As feminist ideals began to permeate society, she left her teaching job in 1964 to find ways to improve the plight of women in the workplace. She would spend more than 40 years working with organizations dedicated to occupational and educational opportunity.
Mrs. Janney was guided, in part, by the example of her mother.
“She had a very strong mother,” Peter Janney said, “who was on her own as a single mother and was a pioneer in the New York birth-control movement.”
With Jane Fleming, a homemaker and writer, Mrs. Janney wrote a book for women seeking employment. In 1966, the two women launched Wider Opportunities for Women (WOW), which has trained more than 10,000 women for jobs. Mrs. Janney served as the organization’s president for 12 years.
Originally geared toward professional women seeking second careers, part-time work or volunteer opportunities, WOW evolved to include training programs and placement services for women of all income levels.
“Regardless of education and money,” Mrs. Janney told the New York Times in 1971, “all women need the same supportive situation in order to find jobs and stay in them.”
The Women’s Workforce Network, a nationwide group of women’s employment programs, grew out of WOW, as well as the Women’s College of Assistance Project, which provided funding for education to low-income women.
As more women began to move into fields previously dominated by men, WOW expanded its programs to include training for a wide range of technical work, including electronic technicians, heavy equipment operators, meat cutters and sewage plant operators.
“The thinking has been that if the job is something technical or complicated, women can’t do it,” Mrs. Janney told The Washington Post in 1975. “We’re trying to change that.”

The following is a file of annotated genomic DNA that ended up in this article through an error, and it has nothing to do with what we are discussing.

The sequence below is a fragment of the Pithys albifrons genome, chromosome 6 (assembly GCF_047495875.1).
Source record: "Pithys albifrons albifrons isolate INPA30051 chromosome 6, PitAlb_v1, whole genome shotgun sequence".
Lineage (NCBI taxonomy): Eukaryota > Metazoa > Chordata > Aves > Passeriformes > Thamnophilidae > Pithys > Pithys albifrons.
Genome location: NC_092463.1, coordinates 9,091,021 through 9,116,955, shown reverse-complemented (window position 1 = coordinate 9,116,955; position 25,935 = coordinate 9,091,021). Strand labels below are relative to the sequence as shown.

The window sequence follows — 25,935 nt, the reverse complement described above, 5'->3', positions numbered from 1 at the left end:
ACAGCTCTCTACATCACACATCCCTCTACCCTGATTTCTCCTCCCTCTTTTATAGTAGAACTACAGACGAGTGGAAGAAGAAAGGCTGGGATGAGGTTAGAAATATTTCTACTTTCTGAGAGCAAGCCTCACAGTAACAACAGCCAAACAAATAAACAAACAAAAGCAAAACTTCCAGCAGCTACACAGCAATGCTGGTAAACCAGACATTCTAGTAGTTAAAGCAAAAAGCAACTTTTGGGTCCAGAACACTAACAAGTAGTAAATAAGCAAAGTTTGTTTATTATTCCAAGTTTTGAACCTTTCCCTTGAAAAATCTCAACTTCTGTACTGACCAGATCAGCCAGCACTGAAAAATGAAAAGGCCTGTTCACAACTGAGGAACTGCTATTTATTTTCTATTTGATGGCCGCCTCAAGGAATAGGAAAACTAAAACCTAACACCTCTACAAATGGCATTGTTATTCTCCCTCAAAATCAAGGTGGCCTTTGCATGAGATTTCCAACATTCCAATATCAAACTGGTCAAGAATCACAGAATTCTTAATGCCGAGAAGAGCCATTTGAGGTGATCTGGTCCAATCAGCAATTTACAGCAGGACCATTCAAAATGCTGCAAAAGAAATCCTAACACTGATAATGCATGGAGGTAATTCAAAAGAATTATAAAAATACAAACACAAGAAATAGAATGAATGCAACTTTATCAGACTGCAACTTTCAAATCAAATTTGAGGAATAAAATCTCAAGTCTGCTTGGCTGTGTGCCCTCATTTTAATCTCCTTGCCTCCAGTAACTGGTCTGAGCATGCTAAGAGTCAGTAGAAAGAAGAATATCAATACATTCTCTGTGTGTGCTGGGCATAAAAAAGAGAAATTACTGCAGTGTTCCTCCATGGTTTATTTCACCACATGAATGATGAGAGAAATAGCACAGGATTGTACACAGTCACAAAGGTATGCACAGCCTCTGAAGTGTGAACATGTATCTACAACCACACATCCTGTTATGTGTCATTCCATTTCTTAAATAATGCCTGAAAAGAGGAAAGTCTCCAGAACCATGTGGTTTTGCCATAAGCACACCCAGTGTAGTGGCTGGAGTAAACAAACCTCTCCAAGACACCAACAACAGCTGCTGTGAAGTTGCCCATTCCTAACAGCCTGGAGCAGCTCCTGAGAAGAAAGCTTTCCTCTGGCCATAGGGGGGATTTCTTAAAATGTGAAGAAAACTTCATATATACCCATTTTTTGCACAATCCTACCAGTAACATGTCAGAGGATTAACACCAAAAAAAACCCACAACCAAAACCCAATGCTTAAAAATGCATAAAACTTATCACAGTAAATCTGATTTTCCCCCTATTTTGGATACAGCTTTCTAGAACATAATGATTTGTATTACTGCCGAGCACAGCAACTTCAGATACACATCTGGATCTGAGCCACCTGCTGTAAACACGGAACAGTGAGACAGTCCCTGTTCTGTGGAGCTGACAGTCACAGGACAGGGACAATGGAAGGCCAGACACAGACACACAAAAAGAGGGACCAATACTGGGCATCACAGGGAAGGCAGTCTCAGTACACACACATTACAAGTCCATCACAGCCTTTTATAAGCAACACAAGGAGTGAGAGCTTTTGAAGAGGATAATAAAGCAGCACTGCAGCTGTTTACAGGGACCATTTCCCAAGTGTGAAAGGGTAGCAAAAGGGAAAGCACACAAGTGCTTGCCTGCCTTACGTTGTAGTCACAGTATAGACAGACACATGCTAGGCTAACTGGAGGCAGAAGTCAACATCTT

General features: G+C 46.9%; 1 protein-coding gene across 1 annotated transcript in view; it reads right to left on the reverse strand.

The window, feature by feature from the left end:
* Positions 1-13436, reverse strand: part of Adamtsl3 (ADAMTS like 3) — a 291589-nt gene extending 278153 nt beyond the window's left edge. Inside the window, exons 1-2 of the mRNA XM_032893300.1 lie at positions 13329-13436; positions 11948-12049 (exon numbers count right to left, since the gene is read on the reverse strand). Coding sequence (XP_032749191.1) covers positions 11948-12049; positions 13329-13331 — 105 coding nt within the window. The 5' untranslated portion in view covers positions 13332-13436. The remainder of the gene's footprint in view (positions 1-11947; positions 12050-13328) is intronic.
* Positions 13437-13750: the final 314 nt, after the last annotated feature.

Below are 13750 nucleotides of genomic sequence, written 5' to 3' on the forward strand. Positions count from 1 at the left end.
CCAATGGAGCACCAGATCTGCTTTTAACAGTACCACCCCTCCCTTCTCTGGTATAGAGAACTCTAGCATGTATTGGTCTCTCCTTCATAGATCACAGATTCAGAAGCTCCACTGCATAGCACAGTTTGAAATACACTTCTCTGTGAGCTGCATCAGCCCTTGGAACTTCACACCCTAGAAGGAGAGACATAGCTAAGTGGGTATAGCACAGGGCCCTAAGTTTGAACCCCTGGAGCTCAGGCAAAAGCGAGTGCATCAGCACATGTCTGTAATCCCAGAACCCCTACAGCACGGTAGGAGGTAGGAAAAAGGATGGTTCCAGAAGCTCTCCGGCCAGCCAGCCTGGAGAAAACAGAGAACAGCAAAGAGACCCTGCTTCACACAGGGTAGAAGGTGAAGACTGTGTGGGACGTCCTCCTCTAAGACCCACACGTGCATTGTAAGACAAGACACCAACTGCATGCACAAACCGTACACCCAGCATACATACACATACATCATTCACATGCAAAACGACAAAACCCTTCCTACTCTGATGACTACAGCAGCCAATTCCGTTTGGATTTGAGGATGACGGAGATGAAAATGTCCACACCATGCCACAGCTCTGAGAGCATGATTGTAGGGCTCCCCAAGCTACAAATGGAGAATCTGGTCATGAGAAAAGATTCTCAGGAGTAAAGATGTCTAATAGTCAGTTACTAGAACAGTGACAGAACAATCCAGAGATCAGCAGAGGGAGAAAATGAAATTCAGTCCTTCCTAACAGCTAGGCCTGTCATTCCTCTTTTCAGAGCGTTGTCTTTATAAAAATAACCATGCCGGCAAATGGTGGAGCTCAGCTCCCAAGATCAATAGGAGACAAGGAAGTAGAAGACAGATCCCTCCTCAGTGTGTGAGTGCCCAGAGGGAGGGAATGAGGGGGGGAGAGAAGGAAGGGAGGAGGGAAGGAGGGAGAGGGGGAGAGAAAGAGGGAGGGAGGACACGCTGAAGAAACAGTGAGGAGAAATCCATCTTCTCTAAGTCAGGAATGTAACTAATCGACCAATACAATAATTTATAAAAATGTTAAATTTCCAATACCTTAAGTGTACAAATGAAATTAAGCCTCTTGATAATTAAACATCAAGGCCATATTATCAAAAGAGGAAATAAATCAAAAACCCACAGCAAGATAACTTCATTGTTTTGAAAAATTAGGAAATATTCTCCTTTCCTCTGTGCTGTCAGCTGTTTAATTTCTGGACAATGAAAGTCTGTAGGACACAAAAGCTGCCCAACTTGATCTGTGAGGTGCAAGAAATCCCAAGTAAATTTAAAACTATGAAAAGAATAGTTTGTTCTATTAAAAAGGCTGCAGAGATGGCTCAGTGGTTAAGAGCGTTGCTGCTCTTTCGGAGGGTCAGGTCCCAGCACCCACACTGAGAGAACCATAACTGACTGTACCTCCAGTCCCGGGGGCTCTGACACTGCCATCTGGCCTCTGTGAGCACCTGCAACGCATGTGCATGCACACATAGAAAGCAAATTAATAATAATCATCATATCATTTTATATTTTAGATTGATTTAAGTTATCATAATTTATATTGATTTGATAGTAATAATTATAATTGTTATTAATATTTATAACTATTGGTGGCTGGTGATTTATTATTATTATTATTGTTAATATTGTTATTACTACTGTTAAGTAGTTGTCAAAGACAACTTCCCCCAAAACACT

Mary Draper was born May 28, 1921, in Brooklyn. She was a 1938 graduate of the Madeira School, a private girls’ school in McLean, and graduated in 1942 from Vassar College in Poughkeepsie, N.Y.
During World War II, she helped organize a community coordinating council in Iowa, which led to an invitation to the White House from first lady Eleanor Roosevelt. Mrs. Janney later directed a civil defense organization in New York City.
In 1948, Mrs. Janney received a master’s degree in sociology from Yale University.
During the 1970s, she chaired Vassar’s board or trustees and helped direct a nationwide search, which led to the hiring of lawyer and economist Virginia B. Smith as the college’s president.
During the late 1980s, she was executive director of the Washington chapter of the “I Have a Dream” Foundation, which matches low-income students with philanthropists who help provide financial support for college education.
In her 80s, Mrs. Janney was director of the Bard College Clemente Course in the Humanities, a tuition-free education program for low-income students in the District’s Columbia Heights neighborhood.
Mrs. Janney was executive director of the metropolitan Washington chapter of Planned Parenthood from 1979 to 1983 and was a national board member of Common Cause. She was also on the boards of the Hillwood Museum and Gardens in Washington and the Hattie M. Strong Foundation, a District-based organization that administers scholarship programs for future teachers.
Mrs. Janney also served on the D.C. Commission for Women and a D.C. task force studying teen pregnancy. She ran unsuccessfully for the D.C. Council in 1986 and for the D.C. school board in 1992.
Her husband, Wistar Janney, a CIA officer, died in 1979 after 34 years of marriage. Survivors include two sons, Peter Janney of Beverly, Mass., and Christopher Janney of Lexington, Mass.; and two grandchildren.
Mrs. Janney spent summers in Woods Hole, Mass., and enjoyed tennis and sailing. At age 88, she took part in a sailing voyage across the Atlantic.